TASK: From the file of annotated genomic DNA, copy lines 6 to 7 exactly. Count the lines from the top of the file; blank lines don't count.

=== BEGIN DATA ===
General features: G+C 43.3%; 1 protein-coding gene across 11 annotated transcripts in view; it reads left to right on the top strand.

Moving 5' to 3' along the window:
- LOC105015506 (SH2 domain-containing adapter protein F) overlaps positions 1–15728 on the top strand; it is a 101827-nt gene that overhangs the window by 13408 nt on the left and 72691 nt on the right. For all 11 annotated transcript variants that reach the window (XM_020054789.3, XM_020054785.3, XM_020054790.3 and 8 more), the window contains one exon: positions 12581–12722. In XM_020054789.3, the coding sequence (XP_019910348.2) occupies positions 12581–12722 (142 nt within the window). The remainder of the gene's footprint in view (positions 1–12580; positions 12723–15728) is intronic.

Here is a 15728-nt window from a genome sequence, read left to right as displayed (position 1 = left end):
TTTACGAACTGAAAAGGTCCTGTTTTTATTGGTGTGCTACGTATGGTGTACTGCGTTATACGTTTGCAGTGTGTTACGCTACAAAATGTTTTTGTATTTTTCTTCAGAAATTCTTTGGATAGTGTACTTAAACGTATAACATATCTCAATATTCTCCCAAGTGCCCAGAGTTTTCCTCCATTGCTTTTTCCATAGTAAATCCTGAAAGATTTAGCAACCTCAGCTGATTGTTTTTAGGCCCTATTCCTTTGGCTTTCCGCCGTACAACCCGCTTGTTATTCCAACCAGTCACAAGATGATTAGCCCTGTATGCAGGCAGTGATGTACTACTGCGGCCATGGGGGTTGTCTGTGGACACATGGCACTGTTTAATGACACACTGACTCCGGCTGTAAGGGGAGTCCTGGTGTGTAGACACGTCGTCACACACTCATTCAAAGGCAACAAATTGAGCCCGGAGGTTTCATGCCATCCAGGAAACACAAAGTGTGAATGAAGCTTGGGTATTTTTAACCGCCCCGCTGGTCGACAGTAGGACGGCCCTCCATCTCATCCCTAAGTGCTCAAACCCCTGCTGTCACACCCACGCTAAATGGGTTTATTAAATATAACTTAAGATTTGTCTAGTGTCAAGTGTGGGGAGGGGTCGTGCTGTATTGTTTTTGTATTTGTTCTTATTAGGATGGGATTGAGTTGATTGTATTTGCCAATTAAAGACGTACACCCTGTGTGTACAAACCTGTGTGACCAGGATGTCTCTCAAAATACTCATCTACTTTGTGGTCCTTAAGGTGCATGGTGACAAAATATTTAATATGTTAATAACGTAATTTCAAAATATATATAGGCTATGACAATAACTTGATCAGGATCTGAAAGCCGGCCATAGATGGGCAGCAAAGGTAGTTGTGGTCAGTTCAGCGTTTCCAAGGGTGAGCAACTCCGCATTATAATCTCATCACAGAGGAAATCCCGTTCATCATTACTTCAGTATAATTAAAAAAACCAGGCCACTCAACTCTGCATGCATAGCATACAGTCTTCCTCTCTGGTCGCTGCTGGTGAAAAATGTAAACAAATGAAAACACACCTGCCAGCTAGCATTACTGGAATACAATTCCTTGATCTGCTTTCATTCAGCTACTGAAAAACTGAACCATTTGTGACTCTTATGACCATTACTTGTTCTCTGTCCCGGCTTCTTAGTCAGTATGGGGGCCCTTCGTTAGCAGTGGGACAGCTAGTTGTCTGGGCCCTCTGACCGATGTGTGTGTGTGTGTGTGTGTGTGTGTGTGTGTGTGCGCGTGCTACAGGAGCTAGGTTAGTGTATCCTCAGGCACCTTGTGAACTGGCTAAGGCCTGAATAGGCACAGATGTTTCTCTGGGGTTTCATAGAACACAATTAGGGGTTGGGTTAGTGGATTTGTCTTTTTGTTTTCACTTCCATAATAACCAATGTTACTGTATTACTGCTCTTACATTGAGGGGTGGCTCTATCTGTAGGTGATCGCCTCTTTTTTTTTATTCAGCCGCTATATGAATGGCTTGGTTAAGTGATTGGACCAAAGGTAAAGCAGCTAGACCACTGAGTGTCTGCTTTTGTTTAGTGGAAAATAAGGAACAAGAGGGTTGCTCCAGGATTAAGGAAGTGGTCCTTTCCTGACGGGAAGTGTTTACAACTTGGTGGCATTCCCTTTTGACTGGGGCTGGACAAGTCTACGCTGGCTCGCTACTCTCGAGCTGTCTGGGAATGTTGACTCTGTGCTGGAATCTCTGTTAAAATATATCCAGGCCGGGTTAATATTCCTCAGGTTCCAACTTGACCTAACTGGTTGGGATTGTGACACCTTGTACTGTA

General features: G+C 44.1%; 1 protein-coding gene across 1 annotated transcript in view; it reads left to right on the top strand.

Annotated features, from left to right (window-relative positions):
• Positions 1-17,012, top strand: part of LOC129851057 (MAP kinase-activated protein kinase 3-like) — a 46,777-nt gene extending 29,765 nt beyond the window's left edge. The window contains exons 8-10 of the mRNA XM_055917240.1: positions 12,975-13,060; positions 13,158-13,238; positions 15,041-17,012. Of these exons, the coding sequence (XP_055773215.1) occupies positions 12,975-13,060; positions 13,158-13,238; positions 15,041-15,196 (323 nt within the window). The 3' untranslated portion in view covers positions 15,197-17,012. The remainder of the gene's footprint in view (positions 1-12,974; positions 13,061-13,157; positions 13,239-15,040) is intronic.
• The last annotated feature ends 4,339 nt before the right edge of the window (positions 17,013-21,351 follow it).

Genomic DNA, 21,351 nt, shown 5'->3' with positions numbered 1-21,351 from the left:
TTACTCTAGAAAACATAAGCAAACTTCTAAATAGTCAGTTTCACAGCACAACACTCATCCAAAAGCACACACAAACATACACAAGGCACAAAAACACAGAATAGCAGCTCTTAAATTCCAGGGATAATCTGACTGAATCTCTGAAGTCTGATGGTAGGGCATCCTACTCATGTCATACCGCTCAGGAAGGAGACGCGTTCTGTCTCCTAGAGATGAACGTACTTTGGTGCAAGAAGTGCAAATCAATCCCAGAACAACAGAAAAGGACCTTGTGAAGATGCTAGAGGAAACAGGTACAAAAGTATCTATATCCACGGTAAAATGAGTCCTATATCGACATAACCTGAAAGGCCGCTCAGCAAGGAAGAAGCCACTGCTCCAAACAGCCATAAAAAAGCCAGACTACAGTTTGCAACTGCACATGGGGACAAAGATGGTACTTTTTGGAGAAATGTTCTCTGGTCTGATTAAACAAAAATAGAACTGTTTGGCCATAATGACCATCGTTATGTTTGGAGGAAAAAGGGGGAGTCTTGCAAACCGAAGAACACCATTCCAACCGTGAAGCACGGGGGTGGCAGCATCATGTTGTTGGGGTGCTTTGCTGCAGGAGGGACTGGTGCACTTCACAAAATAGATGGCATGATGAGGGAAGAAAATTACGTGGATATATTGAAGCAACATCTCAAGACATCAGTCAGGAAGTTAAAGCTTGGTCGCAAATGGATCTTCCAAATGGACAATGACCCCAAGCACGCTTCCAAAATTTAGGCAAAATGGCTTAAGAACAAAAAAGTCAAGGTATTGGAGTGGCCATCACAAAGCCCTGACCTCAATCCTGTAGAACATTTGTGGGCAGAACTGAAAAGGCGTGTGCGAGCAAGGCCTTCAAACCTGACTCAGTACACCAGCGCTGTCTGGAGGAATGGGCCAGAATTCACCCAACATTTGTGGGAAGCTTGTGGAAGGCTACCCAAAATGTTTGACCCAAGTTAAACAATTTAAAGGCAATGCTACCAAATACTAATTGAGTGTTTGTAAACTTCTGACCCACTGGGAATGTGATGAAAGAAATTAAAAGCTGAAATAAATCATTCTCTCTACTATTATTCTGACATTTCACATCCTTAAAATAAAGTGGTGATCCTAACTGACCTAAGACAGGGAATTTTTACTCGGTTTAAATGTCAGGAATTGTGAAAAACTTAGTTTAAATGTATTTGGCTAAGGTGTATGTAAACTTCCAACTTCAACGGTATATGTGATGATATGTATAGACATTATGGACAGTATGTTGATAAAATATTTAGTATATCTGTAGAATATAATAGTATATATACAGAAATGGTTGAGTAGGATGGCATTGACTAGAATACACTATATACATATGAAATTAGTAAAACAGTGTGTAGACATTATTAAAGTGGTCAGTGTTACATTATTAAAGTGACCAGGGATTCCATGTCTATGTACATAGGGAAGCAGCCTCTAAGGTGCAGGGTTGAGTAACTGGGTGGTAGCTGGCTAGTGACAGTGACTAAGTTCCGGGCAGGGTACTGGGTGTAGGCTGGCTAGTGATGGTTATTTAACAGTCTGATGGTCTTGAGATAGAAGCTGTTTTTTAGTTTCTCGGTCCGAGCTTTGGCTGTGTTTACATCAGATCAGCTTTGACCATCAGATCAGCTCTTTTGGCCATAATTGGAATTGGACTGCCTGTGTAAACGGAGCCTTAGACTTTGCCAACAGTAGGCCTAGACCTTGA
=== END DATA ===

General features: G+C 44.1%; 1 protein-coding gene across 1 annotated transcript in view; it reads left to right on the top strand.

Annotated features, from left to right (window-relative positions):